Bryophytes in traditional systems of medicine

Chinese Traditional Medicine named 40 kinds of bryophytes used to treat cardiovascular diseases, tonsillitis, bronchitis, cystitis, and skin infections. Some species of Fissidens and Polytrichum were utilized as diuretic and hair growth stimulating drugs in China more than 400 years ago. Marchant a polymorpha is used in the treatment of liver diseases like jaundice and hepatitis. In China, Rhodobryum giganteum (Schwaegr.) Par and R. roseum (Hedw) Limpr are used in the treatment of heart ailments. The use of bryophytes as antibacterial or disinfectant agents deserves special mention. Sphagnum teres (Schimp.) Angstr is used in ophthalmologic diseases. In China and Bolivia, Fissidens osmundoides Hedwig is used an antibacterial agent to treat inflammatory conditions of the pharynx and larynx. Haplocladium microphyllum (Hedw) Broth is used as a demulcent medicine in inflammatory conditions like bronchitis, cystitis, tonsillitis and tympanitis. Philonotis fontana (Hedw) Brid is used by Go...

Viola canescens Wall ex Roxb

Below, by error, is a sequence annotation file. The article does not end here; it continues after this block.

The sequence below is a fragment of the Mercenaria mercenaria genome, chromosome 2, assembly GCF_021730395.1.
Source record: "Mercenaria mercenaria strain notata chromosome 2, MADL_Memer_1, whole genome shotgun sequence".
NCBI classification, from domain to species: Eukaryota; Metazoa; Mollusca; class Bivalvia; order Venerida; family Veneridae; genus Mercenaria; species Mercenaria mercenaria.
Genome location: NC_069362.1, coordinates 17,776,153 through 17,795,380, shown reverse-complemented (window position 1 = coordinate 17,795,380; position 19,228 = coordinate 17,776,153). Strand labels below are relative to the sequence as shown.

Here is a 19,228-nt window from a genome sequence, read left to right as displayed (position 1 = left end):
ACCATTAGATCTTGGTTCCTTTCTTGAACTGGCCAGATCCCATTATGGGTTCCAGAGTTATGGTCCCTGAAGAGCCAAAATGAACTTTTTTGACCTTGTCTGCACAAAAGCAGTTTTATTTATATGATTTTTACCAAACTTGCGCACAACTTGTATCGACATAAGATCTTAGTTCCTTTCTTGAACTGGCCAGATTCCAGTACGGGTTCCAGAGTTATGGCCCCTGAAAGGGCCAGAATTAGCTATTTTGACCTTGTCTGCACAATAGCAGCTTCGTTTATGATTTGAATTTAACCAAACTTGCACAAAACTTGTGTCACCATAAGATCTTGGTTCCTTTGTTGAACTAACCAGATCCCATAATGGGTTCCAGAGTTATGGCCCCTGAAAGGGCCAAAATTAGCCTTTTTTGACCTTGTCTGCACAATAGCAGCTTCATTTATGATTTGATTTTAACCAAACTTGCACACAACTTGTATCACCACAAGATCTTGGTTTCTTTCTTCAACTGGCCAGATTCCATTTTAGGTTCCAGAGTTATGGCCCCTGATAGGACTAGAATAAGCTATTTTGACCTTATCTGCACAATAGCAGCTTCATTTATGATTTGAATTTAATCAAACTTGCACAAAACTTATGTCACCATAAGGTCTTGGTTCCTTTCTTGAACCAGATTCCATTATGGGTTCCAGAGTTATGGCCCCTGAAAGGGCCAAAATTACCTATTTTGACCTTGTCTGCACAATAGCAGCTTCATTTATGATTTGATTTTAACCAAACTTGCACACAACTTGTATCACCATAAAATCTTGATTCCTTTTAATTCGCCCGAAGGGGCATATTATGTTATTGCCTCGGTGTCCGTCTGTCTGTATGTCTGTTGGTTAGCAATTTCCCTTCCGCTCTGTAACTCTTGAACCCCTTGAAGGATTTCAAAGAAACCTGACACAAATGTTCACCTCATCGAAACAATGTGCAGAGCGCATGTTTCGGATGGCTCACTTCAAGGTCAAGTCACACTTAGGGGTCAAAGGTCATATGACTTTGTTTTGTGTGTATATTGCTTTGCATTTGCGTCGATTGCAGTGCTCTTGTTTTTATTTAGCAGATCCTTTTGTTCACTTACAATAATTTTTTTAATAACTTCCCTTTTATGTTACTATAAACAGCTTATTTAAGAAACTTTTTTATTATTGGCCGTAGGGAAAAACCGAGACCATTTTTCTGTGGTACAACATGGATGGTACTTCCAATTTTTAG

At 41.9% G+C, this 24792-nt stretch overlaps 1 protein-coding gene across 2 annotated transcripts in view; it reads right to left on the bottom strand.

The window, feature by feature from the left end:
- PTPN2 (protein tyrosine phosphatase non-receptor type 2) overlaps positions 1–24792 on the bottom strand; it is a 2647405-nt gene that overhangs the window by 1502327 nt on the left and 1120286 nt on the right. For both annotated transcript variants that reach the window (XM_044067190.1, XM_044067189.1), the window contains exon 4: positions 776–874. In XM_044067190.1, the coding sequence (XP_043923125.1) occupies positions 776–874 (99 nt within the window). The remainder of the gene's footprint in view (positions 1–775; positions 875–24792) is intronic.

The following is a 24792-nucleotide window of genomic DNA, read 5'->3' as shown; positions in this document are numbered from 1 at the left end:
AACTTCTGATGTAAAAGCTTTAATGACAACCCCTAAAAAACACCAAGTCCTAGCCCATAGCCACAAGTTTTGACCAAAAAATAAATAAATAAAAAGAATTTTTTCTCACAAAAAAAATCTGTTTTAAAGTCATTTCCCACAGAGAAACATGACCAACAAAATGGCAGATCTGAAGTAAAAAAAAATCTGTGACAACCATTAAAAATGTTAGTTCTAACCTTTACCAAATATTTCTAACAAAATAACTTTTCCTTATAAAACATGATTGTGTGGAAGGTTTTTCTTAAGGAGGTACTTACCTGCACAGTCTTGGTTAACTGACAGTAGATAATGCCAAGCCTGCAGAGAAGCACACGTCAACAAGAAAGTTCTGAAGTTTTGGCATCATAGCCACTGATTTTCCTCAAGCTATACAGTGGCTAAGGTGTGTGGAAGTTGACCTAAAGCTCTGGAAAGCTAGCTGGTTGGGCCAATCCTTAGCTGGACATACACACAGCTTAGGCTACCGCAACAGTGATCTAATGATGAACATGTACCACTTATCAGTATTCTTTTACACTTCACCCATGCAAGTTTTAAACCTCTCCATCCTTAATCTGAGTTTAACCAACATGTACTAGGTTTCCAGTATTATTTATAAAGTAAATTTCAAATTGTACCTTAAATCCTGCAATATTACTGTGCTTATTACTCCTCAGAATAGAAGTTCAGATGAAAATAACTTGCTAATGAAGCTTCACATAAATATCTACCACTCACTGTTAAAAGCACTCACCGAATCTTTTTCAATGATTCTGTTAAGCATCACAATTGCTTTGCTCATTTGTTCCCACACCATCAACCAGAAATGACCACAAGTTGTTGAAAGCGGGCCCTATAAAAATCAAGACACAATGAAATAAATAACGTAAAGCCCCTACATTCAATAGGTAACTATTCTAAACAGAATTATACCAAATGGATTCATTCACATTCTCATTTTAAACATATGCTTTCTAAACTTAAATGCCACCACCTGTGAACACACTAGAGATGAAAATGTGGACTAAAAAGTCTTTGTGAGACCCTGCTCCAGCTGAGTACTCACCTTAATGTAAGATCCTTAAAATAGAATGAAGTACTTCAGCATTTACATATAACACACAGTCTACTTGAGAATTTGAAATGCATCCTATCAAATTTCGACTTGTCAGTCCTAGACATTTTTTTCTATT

(250 mL) of water for 8-10 min 2 tsp (10-15 g) of sugar is also added. Then it is filtered with a cloth or filtration pot and given to patients suffering from fever, cold, cough, asthma, jaundice, headache, sore throat, or toothache. For children, 1 cup (250 mL) of decoction (at one time) is given once daily, at bedtime, for 3-4 days. For adults, 2 cups (500 mL) of decoction (at one time) is given once daily, at bedtime, for 8-10 days. Diseases Cured Fever, cold, cough, asthma, jaundice, headache, toothache, and sore throat.

Section C 2 Angiosperms Dicots 341 Acacia catechu LF Wild

Medicinal Uses Acacia

4-5 g of kath is dissolved in 2-3 tsp (15-20 mL) of water and given to patients, especially children (5-15 years old), suffering from mouth sores, diarrhea, earache, sore throat, and eye diseases, 2-3 times per day for 3-4 days. Mouth sores, sore throat, diarrhea, earache, and eye diseases.

Economic utilization of Capsicums As a food flavourant

Capsicum preparations are used as counter-irritants in lumbago, neuralgia and rheumatic disorders. Taken internally, Capsicum has a tonic and carminative action and is especially useful in atonic dyspepsia. It is, however, contra-indicated in gastric catarrh. Taken inordinately, it may cause gastro-enteritis. It is sometimes added to rose gargles for pharyngitis and it relaxes a sore throat. It can be administered in the form of powder, tincture, linament, plaster, ointment or medicated wool. In some of the preparations, 'Oleoresins Capsici B.P.C.' syn. 'Capsaicin', the alcohol-soluble fraction or ether extract of Capsicum is the active ingredient. Pharmacopoeial requirements are chiefly met by the highly pungent varieties of Capsicum (C. frutescens) grown in Sierra Leone, Nyasaland and Zanzibar. Indian Capsicum, known in trade as 'Bombay Capsicum is used as a substitute (Wealth of India, 1985).